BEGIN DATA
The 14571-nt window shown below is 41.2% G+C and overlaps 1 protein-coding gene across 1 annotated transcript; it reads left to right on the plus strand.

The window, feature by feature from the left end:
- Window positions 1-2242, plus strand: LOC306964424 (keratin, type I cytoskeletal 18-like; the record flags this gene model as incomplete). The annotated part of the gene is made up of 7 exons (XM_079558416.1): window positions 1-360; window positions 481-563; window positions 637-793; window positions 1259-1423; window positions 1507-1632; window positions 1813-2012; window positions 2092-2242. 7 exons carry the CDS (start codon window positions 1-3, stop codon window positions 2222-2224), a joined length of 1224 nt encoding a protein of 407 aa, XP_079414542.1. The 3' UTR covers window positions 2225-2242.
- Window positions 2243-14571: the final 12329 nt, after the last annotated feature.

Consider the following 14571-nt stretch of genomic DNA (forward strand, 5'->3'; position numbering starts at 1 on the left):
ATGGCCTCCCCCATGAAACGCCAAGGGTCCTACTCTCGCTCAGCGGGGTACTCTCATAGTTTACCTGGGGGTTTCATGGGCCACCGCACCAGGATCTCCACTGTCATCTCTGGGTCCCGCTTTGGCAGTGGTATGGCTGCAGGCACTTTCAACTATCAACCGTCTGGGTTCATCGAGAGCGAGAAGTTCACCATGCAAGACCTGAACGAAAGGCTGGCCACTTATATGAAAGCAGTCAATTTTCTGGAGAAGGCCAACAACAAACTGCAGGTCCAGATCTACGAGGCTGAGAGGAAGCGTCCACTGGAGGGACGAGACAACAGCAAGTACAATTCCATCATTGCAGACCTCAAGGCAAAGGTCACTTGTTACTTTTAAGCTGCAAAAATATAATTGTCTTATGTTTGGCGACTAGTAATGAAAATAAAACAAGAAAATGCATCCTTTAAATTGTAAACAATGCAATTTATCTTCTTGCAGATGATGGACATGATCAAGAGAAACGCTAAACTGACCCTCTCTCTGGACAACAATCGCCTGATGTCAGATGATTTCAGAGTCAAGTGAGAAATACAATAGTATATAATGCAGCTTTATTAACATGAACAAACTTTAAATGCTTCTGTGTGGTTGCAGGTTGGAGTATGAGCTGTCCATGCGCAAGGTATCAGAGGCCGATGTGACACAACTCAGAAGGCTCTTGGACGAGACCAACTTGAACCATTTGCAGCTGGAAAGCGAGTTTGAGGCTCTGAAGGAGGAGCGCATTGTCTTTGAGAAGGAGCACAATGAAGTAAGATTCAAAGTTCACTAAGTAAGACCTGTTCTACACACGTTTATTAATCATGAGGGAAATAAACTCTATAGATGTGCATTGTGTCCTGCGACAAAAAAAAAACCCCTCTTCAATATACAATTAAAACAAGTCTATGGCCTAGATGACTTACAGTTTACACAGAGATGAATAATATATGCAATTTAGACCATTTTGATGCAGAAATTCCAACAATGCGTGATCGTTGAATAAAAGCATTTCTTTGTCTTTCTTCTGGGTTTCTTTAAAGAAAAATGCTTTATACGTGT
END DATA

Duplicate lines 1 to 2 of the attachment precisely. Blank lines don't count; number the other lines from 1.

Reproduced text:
The 14571-nt window shown below is 41.2% G+C and overlaps 1 protein-coding gene across 1 annotated transcript; it reads left to right on the plus strand.

The window, feature by feature from the left end: